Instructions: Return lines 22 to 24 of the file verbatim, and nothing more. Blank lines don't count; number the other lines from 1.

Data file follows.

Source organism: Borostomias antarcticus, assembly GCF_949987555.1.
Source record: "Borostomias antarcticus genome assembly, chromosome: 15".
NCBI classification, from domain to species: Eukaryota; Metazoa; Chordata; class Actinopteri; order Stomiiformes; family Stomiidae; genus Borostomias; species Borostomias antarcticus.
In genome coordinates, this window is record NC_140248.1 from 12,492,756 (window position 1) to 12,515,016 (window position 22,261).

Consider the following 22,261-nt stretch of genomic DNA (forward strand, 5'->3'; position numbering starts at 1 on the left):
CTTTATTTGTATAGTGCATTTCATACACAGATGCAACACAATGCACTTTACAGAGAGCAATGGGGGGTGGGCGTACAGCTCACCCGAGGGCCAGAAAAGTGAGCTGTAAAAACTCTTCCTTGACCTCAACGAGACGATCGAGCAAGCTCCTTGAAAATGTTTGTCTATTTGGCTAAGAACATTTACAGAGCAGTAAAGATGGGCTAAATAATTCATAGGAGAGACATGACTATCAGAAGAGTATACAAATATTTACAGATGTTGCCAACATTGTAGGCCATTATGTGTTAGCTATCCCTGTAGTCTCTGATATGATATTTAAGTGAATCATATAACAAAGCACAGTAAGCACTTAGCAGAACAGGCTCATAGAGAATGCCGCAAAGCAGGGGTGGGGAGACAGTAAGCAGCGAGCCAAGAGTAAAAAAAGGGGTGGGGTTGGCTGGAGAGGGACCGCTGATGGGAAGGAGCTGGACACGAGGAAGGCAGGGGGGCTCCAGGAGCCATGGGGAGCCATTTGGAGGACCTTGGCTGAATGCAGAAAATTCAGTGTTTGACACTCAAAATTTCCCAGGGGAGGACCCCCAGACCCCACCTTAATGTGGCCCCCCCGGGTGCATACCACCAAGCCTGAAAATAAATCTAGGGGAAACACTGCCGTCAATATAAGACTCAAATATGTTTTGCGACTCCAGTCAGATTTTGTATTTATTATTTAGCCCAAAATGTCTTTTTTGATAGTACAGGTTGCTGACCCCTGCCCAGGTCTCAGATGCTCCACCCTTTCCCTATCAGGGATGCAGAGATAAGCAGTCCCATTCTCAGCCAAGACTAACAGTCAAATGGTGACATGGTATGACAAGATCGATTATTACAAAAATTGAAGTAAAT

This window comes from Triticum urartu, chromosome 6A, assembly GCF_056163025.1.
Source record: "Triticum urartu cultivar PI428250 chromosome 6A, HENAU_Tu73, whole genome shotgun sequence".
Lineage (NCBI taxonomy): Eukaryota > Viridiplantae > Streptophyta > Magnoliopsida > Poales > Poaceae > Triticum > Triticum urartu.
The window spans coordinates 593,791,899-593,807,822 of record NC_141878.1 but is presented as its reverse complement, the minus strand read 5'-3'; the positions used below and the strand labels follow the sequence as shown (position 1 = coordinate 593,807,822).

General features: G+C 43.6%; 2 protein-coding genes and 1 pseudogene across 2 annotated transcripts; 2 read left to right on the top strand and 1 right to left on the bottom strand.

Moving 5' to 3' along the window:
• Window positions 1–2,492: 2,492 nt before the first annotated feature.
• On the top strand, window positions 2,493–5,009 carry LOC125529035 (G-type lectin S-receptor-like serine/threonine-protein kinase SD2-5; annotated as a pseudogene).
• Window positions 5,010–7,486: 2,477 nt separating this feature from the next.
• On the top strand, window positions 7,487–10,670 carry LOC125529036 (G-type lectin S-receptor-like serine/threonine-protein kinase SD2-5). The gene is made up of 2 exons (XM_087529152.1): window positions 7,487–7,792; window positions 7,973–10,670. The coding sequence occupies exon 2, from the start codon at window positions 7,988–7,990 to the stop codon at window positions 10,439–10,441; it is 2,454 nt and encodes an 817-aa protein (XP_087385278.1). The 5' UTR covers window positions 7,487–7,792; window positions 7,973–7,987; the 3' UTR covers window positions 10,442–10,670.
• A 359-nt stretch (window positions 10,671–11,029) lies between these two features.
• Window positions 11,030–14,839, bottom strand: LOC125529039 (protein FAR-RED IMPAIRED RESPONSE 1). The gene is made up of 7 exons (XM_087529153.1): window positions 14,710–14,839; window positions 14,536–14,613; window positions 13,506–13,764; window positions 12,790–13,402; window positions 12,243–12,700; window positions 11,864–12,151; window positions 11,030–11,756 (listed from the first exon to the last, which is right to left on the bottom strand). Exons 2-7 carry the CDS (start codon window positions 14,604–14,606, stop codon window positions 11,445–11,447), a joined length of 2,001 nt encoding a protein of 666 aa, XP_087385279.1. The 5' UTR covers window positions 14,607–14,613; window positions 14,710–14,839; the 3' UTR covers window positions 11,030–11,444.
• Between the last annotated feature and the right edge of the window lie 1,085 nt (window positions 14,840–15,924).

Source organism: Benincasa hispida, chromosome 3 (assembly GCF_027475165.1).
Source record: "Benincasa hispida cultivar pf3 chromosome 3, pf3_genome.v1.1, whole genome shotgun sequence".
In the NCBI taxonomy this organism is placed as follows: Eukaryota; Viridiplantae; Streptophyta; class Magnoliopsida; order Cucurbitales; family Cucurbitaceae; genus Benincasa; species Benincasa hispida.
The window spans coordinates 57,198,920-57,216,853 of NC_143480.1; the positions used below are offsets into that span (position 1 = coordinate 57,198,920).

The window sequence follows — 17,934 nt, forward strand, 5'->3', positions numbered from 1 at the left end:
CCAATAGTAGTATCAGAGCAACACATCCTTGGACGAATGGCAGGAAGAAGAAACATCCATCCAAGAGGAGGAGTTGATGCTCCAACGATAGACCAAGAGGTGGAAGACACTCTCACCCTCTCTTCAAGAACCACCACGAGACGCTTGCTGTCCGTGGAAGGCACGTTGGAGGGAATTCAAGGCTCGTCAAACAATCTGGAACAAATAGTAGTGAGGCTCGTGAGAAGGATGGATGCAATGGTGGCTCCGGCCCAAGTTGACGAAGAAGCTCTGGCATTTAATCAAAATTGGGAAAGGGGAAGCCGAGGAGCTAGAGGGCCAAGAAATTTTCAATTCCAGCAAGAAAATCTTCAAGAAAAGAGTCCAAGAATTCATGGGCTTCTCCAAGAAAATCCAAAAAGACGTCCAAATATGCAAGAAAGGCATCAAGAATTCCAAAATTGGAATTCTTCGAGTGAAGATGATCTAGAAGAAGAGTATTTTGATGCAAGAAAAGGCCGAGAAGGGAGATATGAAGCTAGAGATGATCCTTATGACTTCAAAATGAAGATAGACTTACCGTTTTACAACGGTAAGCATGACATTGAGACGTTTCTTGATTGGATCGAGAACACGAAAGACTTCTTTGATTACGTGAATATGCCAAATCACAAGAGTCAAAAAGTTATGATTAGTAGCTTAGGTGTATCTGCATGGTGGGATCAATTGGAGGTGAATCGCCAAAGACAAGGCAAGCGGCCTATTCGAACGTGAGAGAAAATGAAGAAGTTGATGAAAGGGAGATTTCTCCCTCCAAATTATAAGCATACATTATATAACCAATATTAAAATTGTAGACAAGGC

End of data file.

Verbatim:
In the NCBI taxonomy this organism is placed as follows: Eukaryota; Viridiplantae; Streptophyta; class Magnoliopsida; order Cucurbitales; family Cucurbitaceae; genus Benincasa; species Benincasa hispida.
The window spans coordinates 57,198,920-57,216,853 of NC_143480.1; the positions used below are offsets into that span (position 1 = coordinate 57,198,920).

The window sequence follows — 17,934 nt, forward strand, 5'->3', positions numbered from 1 at the left end: